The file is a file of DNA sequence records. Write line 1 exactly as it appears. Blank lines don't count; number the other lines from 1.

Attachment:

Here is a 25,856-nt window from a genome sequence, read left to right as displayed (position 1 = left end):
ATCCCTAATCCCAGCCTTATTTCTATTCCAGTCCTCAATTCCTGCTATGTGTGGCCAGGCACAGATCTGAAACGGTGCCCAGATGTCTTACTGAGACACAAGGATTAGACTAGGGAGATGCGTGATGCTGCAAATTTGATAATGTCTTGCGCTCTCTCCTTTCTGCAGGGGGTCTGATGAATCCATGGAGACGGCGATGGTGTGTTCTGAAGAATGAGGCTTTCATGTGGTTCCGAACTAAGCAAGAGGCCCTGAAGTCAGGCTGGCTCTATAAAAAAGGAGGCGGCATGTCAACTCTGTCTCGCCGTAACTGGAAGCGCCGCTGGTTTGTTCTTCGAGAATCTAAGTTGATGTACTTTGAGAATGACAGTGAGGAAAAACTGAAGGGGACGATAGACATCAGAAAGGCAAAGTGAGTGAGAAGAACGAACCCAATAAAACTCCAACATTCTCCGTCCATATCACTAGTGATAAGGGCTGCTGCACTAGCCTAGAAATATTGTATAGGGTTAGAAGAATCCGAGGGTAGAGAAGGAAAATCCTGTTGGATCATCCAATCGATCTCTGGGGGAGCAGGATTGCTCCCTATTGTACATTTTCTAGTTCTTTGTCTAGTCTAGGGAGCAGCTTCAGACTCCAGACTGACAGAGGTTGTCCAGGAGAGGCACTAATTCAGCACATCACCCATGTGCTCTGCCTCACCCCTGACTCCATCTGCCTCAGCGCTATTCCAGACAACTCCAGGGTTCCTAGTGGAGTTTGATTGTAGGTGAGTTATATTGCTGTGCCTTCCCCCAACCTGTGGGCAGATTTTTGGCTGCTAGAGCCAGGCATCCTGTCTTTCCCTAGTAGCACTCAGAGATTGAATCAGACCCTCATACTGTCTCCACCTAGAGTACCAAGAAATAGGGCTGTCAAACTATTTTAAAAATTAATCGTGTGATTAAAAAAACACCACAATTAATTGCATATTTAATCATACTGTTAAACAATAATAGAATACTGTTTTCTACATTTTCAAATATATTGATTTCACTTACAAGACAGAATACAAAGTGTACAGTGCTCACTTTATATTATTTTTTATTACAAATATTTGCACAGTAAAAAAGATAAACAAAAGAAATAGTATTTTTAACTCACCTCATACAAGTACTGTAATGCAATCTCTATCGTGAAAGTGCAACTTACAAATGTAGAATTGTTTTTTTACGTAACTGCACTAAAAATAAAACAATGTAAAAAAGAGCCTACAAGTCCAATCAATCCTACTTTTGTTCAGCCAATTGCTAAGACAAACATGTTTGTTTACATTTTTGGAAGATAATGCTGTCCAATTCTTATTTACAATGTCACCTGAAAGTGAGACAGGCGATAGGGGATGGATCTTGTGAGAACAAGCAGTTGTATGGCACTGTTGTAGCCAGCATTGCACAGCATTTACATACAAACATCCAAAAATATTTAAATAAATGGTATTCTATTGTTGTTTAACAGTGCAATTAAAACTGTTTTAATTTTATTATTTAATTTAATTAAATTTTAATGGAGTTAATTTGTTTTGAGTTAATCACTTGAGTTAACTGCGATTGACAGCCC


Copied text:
Here is a 25,856-nt window from a genome sequence, read left to right as displayed (position 1 = left end):